Take “Coffee & Kareem,” a new streaming offering that hit Netflix on April 3. Near as I can figure, this movie exists because someone thought that was a funny title and decided to reverse-engineer a film from there. It probably won’t surprise you to learn that the end result was not good.

What we have here is a lukewarm and forgettable cup of movie, one that carries the slapdash algorithmically-generated vibe that often marks the less-successful of the streaming service’s original offerings. There’s relatively little humor to be found in the ostensible comedy, and what you do find is so utterly awash in flop sweat as to be rendered ineffective. The film is tonally confused and not nearly as clever as it wants you to think it is.

Published in Movies

I’m on record as being a big proponent of coming of age stories. For whatever reason, I find tales of young people crossing the various Rubicons that come with growing up to be endlessly fascinating. There’s a universality to them; while the details may change, the fundamental underpinnings are simple and constant.

That said, while I personally enjoy them all, there’s no denying that, as with any genre, there are good ones and bad ones.

My guess was that “Big Time Adolescence,” the new film streaming on Hulu, would trend more toward the latter category. Instead, the feature debut from writer/directory Jason Foley surprised me. It’s a thoughtful and heartfelt meditation on the connections we make when we’re young and the people with whom we choose to make them … not to mention the relative wisdom (or lack thereof) inherent to those choices. While it doesn’t reinvent the wheel, it also manages to avoid the saccharine pitfalls that often undermine these kinds of stories.

Published in Movies
Wednesday, 11 March 2020 13:21

Fractured fairy tale – ‘Onward’

Obviously, I love Pixar movies. I’m a human being with feelings and a soul, so of course I dig the work of the acclaimed animation studio. That being said, I also have to accept that because they have set the bar so very high, there will be occasions in which they fail to clear it.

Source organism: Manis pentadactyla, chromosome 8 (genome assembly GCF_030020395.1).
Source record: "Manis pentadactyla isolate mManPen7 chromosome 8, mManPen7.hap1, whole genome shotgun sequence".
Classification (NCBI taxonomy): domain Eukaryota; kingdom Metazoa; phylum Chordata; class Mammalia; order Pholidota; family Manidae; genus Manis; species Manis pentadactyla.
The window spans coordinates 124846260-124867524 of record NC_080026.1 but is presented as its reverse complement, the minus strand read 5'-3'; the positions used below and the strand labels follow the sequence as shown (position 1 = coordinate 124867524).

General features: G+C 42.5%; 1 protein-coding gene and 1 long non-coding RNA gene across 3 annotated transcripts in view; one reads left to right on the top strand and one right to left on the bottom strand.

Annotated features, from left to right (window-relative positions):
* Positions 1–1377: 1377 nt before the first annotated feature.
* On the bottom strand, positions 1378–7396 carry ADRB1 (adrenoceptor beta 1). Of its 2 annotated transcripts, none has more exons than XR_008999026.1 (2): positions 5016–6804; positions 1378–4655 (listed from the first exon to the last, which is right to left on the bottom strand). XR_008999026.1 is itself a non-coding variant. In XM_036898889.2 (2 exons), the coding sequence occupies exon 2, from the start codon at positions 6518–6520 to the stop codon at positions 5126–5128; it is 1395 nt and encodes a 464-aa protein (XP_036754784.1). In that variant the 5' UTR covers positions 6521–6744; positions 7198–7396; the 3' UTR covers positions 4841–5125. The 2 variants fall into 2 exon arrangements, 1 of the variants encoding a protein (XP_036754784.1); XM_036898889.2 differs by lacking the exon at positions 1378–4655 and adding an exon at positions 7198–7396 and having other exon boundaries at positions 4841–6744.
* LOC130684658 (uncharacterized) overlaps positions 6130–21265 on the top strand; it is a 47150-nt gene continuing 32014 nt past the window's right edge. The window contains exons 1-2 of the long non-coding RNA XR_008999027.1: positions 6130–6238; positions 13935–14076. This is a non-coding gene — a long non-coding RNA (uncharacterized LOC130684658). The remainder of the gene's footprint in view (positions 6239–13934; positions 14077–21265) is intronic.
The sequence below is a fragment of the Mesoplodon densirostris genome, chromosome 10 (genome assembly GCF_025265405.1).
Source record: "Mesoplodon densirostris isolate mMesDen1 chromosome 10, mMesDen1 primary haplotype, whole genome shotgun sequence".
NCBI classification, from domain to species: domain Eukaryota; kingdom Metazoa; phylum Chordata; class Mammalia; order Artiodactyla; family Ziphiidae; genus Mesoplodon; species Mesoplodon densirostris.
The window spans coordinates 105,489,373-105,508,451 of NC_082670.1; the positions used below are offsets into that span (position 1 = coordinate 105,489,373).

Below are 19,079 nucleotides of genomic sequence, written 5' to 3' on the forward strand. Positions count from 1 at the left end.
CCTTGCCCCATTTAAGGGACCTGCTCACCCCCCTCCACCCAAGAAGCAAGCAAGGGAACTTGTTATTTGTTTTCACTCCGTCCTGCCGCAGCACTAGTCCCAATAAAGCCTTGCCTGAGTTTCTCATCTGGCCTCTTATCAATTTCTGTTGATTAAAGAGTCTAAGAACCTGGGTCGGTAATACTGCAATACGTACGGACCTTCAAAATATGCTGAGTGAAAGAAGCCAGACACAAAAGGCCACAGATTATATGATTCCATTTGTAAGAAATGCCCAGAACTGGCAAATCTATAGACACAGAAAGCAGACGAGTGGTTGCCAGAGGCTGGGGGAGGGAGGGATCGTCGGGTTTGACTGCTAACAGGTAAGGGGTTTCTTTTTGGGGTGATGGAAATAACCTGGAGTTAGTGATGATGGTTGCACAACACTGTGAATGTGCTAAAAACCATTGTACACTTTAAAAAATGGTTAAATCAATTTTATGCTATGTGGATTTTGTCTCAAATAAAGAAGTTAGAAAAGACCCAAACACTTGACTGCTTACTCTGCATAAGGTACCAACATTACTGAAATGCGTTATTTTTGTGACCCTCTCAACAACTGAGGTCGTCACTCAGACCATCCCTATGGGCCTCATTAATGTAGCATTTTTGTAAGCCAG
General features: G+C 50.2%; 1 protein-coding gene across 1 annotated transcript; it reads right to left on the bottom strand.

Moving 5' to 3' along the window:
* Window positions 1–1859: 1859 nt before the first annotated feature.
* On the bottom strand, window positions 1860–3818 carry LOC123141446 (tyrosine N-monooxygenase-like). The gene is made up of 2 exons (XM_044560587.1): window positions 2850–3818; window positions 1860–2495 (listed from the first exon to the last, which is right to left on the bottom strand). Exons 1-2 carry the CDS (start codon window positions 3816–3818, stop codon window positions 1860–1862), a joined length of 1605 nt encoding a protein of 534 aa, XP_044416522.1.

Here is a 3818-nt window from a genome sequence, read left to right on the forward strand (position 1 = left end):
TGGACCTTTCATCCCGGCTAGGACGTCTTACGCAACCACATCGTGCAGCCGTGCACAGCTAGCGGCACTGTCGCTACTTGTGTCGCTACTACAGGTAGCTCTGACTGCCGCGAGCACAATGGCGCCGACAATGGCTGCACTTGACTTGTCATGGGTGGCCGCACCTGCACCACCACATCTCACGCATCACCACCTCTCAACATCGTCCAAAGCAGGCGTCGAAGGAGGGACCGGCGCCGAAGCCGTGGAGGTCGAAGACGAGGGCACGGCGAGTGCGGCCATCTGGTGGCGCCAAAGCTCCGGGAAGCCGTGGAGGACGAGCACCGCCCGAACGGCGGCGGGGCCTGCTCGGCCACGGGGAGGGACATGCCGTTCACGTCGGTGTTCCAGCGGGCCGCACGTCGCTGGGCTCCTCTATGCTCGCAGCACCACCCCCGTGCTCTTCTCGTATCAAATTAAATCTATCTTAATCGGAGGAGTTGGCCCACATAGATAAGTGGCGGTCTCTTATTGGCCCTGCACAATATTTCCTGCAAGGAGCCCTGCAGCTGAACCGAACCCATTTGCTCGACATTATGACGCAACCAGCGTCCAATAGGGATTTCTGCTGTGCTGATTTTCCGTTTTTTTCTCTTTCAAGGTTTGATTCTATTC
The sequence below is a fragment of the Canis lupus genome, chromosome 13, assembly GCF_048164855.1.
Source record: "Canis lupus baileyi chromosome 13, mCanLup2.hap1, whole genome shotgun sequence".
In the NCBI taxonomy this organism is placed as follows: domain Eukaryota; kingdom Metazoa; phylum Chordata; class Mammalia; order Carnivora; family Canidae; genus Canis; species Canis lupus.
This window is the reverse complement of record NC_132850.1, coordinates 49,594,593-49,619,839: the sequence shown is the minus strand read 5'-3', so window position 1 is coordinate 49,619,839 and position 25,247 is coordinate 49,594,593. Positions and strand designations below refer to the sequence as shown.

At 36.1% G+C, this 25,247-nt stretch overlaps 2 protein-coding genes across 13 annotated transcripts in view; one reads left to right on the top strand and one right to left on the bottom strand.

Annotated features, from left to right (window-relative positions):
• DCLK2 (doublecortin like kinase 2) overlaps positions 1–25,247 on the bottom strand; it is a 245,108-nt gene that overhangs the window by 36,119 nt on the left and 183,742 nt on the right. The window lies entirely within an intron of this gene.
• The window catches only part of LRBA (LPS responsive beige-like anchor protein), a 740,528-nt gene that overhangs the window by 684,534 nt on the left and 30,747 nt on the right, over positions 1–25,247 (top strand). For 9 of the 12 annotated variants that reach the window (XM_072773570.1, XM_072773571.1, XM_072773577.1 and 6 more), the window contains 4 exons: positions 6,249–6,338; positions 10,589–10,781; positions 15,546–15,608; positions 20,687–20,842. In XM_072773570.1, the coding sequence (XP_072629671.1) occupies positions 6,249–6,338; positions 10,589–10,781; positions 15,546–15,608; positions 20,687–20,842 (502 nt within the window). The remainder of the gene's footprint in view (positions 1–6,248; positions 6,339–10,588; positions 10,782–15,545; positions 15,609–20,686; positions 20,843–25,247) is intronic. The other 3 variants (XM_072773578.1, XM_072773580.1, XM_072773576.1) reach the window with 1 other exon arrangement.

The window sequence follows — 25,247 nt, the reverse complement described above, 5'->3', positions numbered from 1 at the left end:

So it is with their latest offering “Onward,” a film that, were it to come from any other studio, would likely be hailed as great work, but because it bears the Pixar name, it feels just the slightest bit underwhelming.

Make no mistake – “underwhelming” is by no means the same as “bad” – this is actually a charming and fun film. The concept is interesting enough, the vocal performances are typically strong and the execution is quite good. Jokes are made and heartstrings are tugged. All the usual pieces are here. It just doesn’t quite ascend to the level of accomplishment that we’ve come to expect from the studio.

Published in Movies
Wednesday, 11 March 2020 13:11

Austen powers – ‘Emma.’

One never knows what to expect with literary adaptations. Guiding a story from page to screen is tricky business, packed with pitfalls both anticipated and unexpected. The degree of difficulty runs even higher when you’re dealing with a work that is both beloved in its original form AND has already been made into a well-received film.

This begs the question: why adapt Jane Austen’s “Emma” again?